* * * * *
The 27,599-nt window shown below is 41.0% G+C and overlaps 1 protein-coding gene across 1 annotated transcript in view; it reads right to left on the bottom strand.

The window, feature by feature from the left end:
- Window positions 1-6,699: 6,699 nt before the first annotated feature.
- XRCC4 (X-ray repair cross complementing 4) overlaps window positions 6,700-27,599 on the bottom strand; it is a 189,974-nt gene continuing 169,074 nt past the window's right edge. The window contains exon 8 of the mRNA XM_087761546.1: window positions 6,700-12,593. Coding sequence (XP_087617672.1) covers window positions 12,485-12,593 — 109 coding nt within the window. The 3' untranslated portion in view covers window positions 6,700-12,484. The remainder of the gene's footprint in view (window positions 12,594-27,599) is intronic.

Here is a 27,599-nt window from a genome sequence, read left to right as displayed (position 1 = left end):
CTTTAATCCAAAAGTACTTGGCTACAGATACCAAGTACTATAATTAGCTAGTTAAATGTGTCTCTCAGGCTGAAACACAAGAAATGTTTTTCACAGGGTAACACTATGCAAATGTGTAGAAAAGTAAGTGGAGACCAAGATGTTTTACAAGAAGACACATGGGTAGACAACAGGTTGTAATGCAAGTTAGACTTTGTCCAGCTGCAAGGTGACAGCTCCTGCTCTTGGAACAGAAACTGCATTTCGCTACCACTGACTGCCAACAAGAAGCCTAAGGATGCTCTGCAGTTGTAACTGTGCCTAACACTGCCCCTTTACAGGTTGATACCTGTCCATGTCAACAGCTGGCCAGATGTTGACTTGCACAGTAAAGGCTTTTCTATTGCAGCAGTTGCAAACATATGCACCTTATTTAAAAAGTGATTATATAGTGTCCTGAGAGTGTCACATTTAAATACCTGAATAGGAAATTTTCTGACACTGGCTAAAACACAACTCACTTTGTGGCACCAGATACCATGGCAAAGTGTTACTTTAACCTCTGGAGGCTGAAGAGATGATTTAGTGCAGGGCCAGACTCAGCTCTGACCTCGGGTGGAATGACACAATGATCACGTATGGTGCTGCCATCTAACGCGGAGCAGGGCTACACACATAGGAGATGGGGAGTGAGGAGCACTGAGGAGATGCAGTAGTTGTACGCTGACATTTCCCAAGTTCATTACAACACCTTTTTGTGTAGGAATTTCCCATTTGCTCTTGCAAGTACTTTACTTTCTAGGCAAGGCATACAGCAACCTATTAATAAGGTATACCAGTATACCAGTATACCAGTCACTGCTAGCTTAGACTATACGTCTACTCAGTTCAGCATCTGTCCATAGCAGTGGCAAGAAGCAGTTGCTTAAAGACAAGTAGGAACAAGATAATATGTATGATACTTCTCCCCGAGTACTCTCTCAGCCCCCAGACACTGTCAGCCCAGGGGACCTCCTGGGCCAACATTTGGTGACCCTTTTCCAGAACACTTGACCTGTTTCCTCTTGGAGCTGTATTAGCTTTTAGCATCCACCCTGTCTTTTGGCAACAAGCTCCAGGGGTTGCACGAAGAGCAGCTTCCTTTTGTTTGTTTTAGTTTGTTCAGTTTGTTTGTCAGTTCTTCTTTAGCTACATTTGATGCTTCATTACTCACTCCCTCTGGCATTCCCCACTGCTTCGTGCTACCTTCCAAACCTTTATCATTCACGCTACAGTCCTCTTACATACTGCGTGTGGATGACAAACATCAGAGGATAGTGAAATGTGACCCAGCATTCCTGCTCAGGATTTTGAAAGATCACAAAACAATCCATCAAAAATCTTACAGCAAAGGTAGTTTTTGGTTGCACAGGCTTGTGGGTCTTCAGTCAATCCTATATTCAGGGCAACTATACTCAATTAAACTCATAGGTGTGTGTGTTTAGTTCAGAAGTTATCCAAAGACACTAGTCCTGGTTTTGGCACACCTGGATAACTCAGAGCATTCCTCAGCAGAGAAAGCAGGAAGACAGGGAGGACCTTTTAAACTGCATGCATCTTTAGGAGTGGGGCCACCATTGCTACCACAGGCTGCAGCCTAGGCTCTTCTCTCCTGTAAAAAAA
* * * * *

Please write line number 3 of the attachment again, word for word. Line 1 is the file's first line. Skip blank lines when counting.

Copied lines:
- Window positions 1-6,699: 6,699 nt before the first annotated feature.